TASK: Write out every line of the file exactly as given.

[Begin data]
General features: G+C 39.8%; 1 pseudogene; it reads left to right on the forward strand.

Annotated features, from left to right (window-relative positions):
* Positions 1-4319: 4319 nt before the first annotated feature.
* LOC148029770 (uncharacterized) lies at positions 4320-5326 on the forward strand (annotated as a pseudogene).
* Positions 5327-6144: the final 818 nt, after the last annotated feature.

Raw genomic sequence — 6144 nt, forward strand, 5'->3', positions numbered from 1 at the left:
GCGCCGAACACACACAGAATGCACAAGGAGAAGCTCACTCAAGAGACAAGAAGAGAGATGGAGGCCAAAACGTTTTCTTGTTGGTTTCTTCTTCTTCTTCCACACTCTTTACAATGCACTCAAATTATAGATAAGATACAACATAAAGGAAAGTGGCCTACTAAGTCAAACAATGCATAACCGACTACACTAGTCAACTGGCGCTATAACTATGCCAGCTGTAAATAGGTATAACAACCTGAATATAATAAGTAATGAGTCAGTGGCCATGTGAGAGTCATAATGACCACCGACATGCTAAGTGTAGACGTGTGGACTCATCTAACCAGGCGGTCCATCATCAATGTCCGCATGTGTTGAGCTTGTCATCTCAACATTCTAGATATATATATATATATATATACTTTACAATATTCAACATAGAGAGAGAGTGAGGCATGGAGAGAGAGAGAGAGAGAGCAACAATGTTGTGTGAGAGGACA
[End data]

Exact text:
General features: G+C 39.8%; 1 pseudogene; it reads left to right on the forward strand.

Annotated features, from left to right (window-relative positions):
* Positions 1-4319: 4319 nt before the first annotated feature.
* LOC148029770 (uncharacterized) lies at positions 4320-5326 on the forward strand (annotated as a pseudogene).
* Positions 5327-6144: the final 818 nt, after the last annotated feature.

Raw genomic sequence — 6144 nt, forward strand, 5'->3', positions numbered from 1 at the left:
GCGCCGAACACACACAGAATGCACAAGGAGAAGCTCACTCAAGAGACAAGAAGAGAGATGGAGGCCAAAACGTTTTCTTGTTGGTTTCTTCTTCTTCTTCCACACTCTTTACAATGCACTCAAATTATAGATAAGATACAACATAAAGGAAAGTGGCCTACTAAGTCAAACAATGCATAACCGACTACACTAGTCAACTGGCGCTATAACTATGCCAGCTGTAAATAGGTATAACAACCTGAATATAATAAGTAATGAGTCAGTGGCCATGTGAGAGTCATAATGACCACCGACATGCTAAGTGTAGACGTGTGGACTCATCTAACCAGGCGGTCCATCATCAATGTCCGCATGTGTTGAGCTTGTCATCTCAACATTCTAGATATATATATATATATATATACTTTACAATATTCAACATAGAGAGAGAGTGAGGCATGGAGAGAGAGAGAGAGAGAGCAACAATGTTGTGTGAGAGGACA